With the typical shade of Blue Curaçao, the Blue Lagoon Cocktail is not only colorful but beautifully tart and easy to make. Initially, it was three, but with our slightly modified formula, you get some extra freshness.
Quick Facts Blue Lagoon Cocktail
- Method: shaken
- Flavor profile: tart, boozy
- How to serve it: over crushed ice
- Glassware: Poco Grande
- Alcohol content: ~ 20% ABV, 26.5 grams of alcohol per serving
Grab your shaker and mix up this fun summer drink for your next party!
- 2 oz Vodka
- 1 oz Blue Curaçao
- 1 oz Simple syrup
- 1.5 oz Freshly squeezed lemon juice
- Add all ingredients into a cocktail shaker with plenty of ice.2 oz Vodka, 1 oz Blue Curaçao, 1 oz Simple syrup, 1.5 oz Freshly squeezed lemon juice
- Shake until the drink is well-chilled.
- Fill your glass with crushed ice
- Strain your drink into the ice-filled glass.
- Garnish with an lemon wheel and a Maraschino cherry.
A modern Blue Lagoon is based on vodka and gets its tartness from the combination of fresh citrus juice and Curaçao. To make the drink, you need the following ingredients:
- Blue Curaçao: is a Caribbean liqueur made of laraha fruit peels - a very bitter variety of oranges. The result is comparable to triple sec. If you haven't mixed drinks with the blue ingredient before and are unsure what to buy, try Bols or DeKuyper. They are fine quality and great value for money.
- Vodka: the spirit is perfect for this drink due to its neutral taste. Make sure to use a bottle of decent quality like Absolut, Ketel One, etc.
- Fresh lemon juice: We are replacing the lemonade from the original recipe with lemon juice and simple syrup. To make an actual improvement, it goes without saying that the lemon juice should be freshly squeezed.
- Simple syrup: The syrup brings in the sweetness that would otherwise come from the lemonade. If you don't have a bottle at home, you can easily make your own simple syrup.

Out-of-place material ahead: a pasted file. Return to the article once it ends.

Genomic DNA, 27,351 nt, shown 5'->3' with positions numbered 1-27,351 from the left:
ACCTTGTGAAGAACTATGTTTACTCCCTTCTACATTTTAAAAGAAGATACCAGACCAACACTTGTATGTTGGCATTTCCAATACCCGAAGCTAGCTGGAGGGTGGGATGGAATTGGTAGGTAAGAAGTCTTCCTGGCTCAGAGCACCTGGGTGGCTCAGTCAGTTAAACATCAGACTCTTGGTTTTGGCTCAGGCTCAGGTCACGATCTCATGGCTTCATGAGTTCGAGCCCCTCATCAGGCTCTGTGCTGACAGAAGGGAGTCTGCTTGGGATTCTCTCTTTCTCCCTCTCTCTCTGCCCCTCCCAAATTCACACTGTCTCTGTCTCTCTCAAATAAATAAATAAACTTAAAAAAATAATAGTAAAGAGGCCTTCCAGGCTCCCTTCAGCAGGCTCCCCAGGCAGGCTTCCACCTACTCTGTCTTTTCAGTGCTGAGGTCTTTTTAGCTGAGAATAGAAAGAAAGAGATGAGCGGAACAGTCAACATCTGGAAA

Tips for making the Blue Lagoon Cocktail
The classic method of preparing this cocktail is to shake it. Thus, you need a cocktail shaker and a Hawthorne strainer. The ideal glassware for this drink is the so-called Poco Grande or Tulip Glass.
It is best you add all ingredients to your cocktail shaker, close it, then fill your glass with crushed ice. I recommend sticking to that order because it prevents the ice from melting in your glass while you prepare the drink. - With large cubes, that's also advisable, but with crushed ice, it really makes a massive difference.
The most obvious variation to try is going back to the original version with lemonade. Instead of simple syrup and fresh lemon juice, you use 3 to 4 oz of lemonade. That's also what inventor Andy MacElhone used in his original recipe.
Usually, lemonade is non-carbonated, but if you want to create a fizzy version of the Blue Lagoon Cocktail, you can also opt for a carbonated product.
Others add a splash of lime or raspberry cordial to the mix. However, I find the taste too artificial - the blue color even supports that impression and makes me want to stay away from cordials altogether.
Further, you can also prepare our recipe with fresh lemon and syrup with ice cubes instead of crushed ice, so it does water down more slowly. In that case, use a large coupe glass (8 oz). The Poco Grande will be too large.
Origin of the Blue Lagoon Recipe
It's a common belief that Andrew (Andy) MacElhone, the son of famous bartender Harry MacElhone, invented the Blue Lagoon. He allegedly created the cocktail during the late 1960s to early 1970s in his father's bar in Paris named Harry's New York Bar.
The drink's eye-catching color made it a massive success in the 1970s. It falls in line with other fancy-colored drinks like the Tequila Sunrise and the Grasshopper Cocktail from that era.
Frequently Asked Questions
Even though the bright blue cocktail looks tropical, it is not fruity. In fact, it is surprisingly tangy and citrusy. When prepared with fresh lemon juice and syrup instead of lemonade, the Blue Lagoon tastes even tarter.
From Blue Curaçao. The color is artificial, and you can get Curaçao in other shades. However, for historical reasons, blue is the standard version.
The base spirit is vodka, and you also need Blue Curaçao. That is an orange liqueur that can have between 20 and 40% of alcohol.
On average, the colorful drink has 18 to 22% ABV. -Depending on the brands used and the level of dilution caused by the ice.
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